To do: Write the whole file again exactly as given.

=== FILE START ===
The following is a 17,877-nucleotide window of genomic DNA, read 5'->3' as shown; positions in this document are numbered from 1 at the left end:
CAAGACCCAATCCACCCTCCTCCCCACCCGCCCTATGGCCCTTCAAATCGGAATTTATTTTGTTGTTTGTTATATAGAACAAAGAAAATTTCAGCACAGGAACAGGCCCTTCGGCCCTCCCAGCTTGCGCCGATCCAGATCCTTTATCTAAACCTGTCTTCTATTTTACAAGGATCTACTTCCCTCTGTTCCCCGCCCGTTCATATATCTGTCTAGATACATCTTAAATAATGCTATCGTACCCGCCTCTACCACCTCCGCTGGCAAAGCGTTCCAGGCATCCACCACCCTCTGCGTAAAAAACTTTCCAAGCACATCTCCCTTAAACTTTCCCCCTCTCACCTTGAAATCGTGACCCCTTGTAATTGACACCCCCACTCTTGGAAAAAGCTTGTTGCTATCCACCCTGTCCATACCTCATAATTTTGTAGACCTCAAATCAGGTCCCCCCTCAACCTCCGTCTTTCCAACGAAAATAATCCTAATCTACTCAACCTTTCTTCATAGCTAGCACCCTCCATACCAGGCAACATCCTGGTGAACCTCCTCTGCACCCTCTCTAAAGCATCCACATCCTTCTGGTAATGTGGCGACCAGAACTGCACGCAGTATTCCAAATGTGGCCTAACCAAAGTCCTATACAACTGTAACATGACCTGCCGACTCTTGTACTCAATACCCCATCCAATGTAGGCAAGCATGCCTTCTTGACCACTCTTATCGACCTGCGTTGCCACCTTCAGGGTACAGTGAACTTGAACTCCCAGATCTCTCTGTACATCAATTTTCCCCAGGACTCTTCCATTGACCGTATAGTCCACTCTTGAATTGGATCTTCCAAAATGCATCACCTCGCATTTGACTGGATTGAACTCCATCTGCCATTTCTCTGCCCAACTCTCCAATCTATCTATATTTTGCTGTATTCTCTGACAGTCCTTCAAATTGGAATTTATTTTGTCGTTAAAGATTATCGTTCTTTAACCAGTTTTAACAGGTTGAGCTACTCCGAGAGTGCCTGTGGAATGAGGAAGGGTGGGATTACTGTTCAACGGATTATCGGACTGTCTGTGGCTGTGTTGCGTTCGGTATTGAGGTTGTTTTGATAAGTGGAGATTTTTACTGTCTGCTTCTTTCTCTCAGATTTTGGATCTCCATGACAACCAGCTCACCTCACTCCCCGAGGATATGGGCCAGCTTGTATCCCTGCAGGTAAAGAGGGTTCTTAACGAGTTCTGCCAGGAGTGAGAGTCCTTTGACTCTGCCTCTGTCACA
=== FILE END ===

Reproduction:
The following is a 17,877-nucleotide window of genomic DNA, read 5'->3' as shown; positions in this document are numbered from 1 at the left end:
CAAGACCCAATCCACCCTCCTCCCCACCCGCCCTATGGCCCTTCAAATCGGAATTTATTTTGTTGTTTGTTATATAGAACAAAGAAAATTTCAGCACAGGAACAGGCCCTTCGGCCCTCCCAGCTTGCGCCGATCCAGATCCTTTATCTAAACCTGTCTTCTATTTTACAAGGATCTACTTCCCTCTGTTCCCCGCCCGTTCATATATCTGTCTAGATACATCTTAAATAATGCTATCGTACCCGCCTCTACCACCTCCGCTGGCAAAGCGTTCCAGGCATCCACCACCCTCTGCGTAAAAAACTTTCCAAGCACATCTCCCTTAAACTTTCCCCCTCTCACCTTGAAATCGTGACCCCTTGTAATTGACACCCCCACTCTTGGAAAAAGCTTGTTGCTATCCACCCTGTCCATACCTCATAATTTTGTAGACCTCAAATCAGGTCCCCCCTCAACCTCCGTCTTTCCAACGAAAATAATCCTAATCTACTCAACCTTTCTTCATAGCTAGCACCCTCCATACCAGGCAACATCCTGGTGAACCTCCTCTGCACCCTCTCTAAAGCATCCACATCCTTCTGGTAATGTGGCGACCAGAACTGCACGCAGTATTCCAAATGTGGCCTAACCAAAGTCCTATACAACTGTAACATGACCTGCCGACTCTTGTACTCAATACCCCATCCAATGTAGGCAAGCATGCCTTCTTGACCACTCTTATCGACCTGCGTTGCCACCTTCAGGGTACAGTGAACTTGAACTCCCAGATCTCTCTGTACATCAATTTTCCCCAGGACTCTTCCATTGACCGTATAGTCCACTCTTGAATTGGATCTTCCAAAATGCATCACCTCGCATTTGACTGGATTGAACTCCATCTGCCATTTCTCTGCCCAACTCTCCAATCTATCTATATTTTGCTGTATTCTCTGACAGTCCTTCAAATTGGAATTTATTTTGTCGTTAAAGATTATCGTTCTTTAACCAGTTTTAACAGGTTGAGCTACTCCGAGAGTGCCTGTGGAATGAGGAAGGGTGGGATTACTGTTCAACGGATTATCGGACTGTCTGTGGCTGTGTTGCGTTCGGTATTGAGGTTGTTTTGATAAGTGGAGATTTTTACTGTCTGCTTCTTTCTCTCAGATTTTGGATCTCCATGACAACCAGCTCACCTCACTCCCCGAGGATATGGGCCAGCTTGTATCCCTGCAGGTAAAGAGGGTTCTTAACGAGTTCTGCCAGGAGTGAGAGTCCTTTGACTCTGCCTCTGTCACA